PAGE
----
Around the same time, other Heber Springs residents began contacting Mr. Kasher, a dealer who once worked for Howard Greenberg Gallery, which sells prints from Disfarmer's glass negatives. That piqued Mr. Kasher's interest in buying up as many vintage prints as he could find.

What makes these postcard-size prints of unknown people so valuable is their authenticity. A vintage print, one made by a photographer around the time the picture was taken, will be closer to the way the photographer wanted it to look. Because the photographic paper dates from when the picture was taken, the print is a genuine artifact of its era. Disfarmer's clients often ordered several copies of their pictures, so Mr. Mattis and Mr. Kasher realized that a single image might be in the possession of more than one friend or relative.

Now, fresh from the foothills of the Ozarks, several hundred of these newly discovered portraits are the subject of simultaneous exhibitions opening on Sept. 8 in Manhattan, at the Edwynn Houk Gallery on the Upper East Side and at the new Steven Kasher Gallery in Chelsea. Two books are being published in conjunction with the shows.

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"It's always a good way to make a big statement, and it's definitely a marketing strategy," Mr. Kasher said of the exhibitions and books.

Mr. Houk is less enthusiastic about the simultaneous timing of the shows.

"It's not particularly a good thing," he said. "In fact, it would be better to do it sequentially." But Mr. Kasher had decided to time his Disfarmer show with the opening of his new gallery in Chelsea, so the two dealers agreed to work together.

Mr. Kasher is pricing his Disfarmer prints from $10,000 to $30,000. Mr. Houk's will range from $7,500 to $24,000.

Mr. Kasher said he had bought 400 prints over all, and Mr. Mattis said he had acquired 3,000, selling about 1,000 of those to Mr. Houk.

Mr. Kasher would not say what he had paid over all for his photographs. Mr. Mattis would only say that he had invested a seven-figure sum in the process of acquiring his vintage prints.

"Michael and I were both doing the same thing at the same time," Mr. Kasher said. "Sometimes we were competing. Sometimes we were cooperating more, just like any two collectors who were interested in the same subject." He added that they even traded prints.

In his quest for the vintage work, Mr. Mattis mounted a show of Disfarmer prints from the glass negatives at the Cleburne County Historical Society in Heber Springs and put advertisements in the local paper seeking vintage Disfarmer prints.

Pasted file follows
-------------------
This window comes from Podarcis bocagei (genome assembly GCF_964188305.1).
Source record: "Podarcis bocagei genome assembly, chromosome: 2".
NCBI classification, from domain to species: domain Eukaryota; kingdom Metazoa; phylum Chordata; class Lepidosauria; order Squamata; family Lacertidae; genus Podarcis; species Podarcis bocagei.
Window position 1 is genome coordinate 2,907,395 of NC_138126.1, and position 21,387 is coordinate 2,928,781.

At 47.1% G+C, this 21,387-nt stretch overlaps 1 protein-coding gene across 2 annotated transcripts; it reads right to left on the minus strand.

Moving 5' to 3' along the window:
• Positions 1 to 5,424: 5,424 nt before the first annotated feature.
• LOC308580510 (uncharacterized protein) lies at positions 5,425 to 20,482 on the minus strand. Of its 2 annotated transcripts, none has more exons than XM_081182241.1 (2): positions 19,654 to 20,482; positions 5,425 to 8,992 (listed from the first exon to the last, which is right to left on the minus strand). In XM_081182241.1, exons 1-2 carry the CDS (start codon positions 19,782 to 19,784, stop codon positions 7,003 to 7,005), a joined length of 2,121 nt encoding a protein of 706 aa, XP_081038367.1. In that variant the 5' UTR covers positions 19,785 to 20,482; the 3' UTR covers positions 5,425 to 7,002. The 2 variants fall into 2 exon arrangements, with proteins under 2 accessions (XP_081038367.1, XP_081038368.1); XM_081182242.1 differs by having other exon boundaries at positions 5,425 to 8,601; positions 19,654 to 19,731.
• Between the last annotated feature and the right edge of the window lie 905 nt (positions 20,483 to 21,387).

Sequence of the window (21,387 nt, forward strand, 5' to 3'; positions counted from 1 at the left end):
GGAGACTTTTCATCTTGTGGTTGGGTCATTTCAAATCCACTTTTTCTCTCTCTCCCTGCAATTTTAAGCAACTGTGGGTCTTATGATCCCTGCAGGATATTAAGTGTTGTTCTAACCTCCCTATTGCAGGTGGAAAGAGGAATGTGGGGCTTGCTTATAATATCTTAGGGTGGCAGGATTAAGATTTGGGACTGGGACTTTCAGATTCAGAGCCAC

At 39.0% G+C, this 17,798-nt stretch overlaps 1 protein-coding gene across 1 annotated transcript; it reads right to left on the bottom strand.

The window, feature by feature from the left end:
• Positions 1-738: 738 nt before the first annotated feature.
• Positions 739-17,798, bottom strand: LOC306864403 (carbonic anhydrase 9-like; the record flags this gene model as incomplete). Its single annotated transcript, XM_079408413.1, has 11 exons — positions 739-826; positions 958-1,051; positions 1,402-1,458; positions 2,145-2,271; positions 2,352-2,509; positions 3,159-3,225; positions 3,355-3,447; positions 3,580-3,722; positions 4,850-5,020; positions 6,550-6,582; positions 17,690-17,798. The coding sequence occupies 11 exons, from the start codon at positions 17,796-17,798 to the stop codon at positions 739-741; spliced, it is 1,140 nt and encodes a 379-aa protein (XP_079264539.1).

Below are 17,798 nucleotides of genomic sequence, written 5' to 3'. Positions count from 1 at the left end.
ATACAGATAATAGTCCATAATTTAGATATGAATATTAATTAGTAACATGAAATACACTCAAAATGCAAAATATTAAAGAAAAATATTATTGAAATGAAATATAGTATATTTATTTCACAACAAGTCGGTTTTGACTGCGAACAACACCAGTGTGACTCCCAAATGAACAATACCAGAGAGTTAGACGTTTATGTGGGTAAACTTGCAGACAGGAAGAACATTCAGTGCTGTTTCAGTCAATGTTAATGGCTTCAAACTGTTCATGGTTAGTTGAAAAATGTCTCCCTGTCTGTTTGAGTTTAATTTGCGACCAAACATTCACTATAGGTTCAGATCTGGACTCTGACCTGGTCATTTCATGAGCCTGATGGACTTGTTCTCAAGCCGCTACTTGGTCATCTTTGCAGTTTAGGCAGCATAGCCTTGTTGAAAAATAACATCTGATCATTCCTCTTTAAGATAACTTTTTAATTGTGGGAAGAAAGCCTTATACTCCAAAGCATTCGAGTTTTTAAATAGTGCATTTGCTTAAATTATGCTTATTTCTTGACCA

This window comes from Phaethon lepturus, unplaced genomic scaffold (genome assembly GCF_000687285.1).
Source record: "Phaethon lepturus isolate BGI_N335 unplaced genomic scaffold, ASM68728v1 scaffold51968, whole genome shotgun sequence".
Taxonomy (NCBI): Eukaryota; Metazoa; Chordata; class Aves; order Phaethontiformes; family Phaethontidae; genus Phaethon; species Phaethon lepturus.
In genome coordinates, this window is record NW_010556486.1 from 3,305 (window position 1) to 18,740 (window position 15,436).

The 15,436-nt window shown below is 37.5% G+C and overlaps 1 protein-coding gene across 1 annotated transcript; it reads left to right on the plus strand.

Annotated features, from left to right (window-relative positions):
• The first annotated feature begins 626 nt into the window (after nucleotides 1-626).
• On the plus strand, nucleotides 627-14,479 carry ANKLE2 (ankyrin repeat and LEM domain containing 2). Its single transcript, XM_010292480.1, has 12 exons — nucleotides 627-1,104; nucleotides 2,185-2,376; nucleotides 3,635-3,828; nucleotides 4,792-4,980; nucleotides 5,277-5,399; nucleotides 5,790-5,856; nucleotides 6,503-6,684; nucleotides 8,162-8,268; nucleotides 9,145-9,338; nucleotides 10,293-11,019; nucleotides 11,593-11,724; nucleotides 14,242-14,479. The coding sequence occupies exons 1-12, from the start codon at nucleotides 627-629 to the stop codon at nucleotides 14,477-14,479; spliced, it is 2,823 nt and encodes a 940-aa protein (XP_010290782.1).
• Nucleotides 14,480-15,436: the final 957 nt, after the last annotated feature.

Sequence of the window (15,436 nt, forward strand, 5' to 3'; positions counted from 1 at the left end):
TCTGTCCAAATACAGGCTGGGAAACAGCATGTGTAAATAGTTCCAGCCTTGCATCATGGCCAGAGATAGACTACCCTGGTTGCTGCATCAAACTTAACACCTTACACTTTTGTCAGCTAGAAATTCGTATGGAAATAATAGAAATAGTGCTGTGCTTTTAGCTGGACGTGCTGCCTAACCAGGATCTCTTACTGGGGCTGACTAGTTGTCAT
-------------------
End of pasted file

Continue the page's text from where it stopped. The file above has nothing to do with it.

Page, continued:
Mr. Mattis hired half a dozen residents to go door to door, because he said he thought they would be more likely than New Yorkers to gain people's trust when asking about their family photos. He found some scouts by searching for the Heber Springs ZIP codes on eBay, others by word of mouth.

He trained his scouts to identify good prints from bad. "There is image quality and there is print quality," he explained, saying he preferred subjects wearing overalls instead of suits, and with serious expression rather than smiles. If the print was yellow, creased, flushed out in the highlights, or had a flat tonal range, he wasn't interested. Eventually, he said, his representatives in Heber Springs were giving him "the same kind of condition report you'd get from Sotheby's or Christie's."

Representatives scanned the Disfarmer prints they gathered from residents, and e-mailed them as digital images to Mr. Mattis.

Mike Disfarmer, formerly Mike Meyer, was viewed as a maverick. To drive home his individuality, he adopted a contrarian surname. (In German "Meier" means dairy farmer.) Farmland surrounds Heber Springs and farmers make up the majority of the local population.

As a bachelor, loner, atheist and the only person in town to practice studio photography, Disfarmer was in fact very different from most people there. Notice of his name change appeared in the local paper under a headline, "Truth Is Stranger than Fiction," which included Disfarmer's account of his origins - something about being delivered on his parents' doorstep by the winds of a tornado.

According to an essay by the writer Richard B. Woodward in "Disfarmer: The Vintage Prints" (Powerhouse Books), published for the show at Edwynn Houk, the photographer "paid far more attention to people as artistic problems to solve, sometimes taking as long as an hour to make a portrait, than as individuals with lives outside the studio."

Mr. Woodward cites one subject, Charlotte Lacey, photographed by Disfarmer in her school band uniform during the early 1940's. Disfarmer wasn't friendly or talkative, she recalled. The studio, she said, was "this big empty room" with "damp walls," and he was "very spooky and scary" when he vanished under the camera cloth for minutes at a time.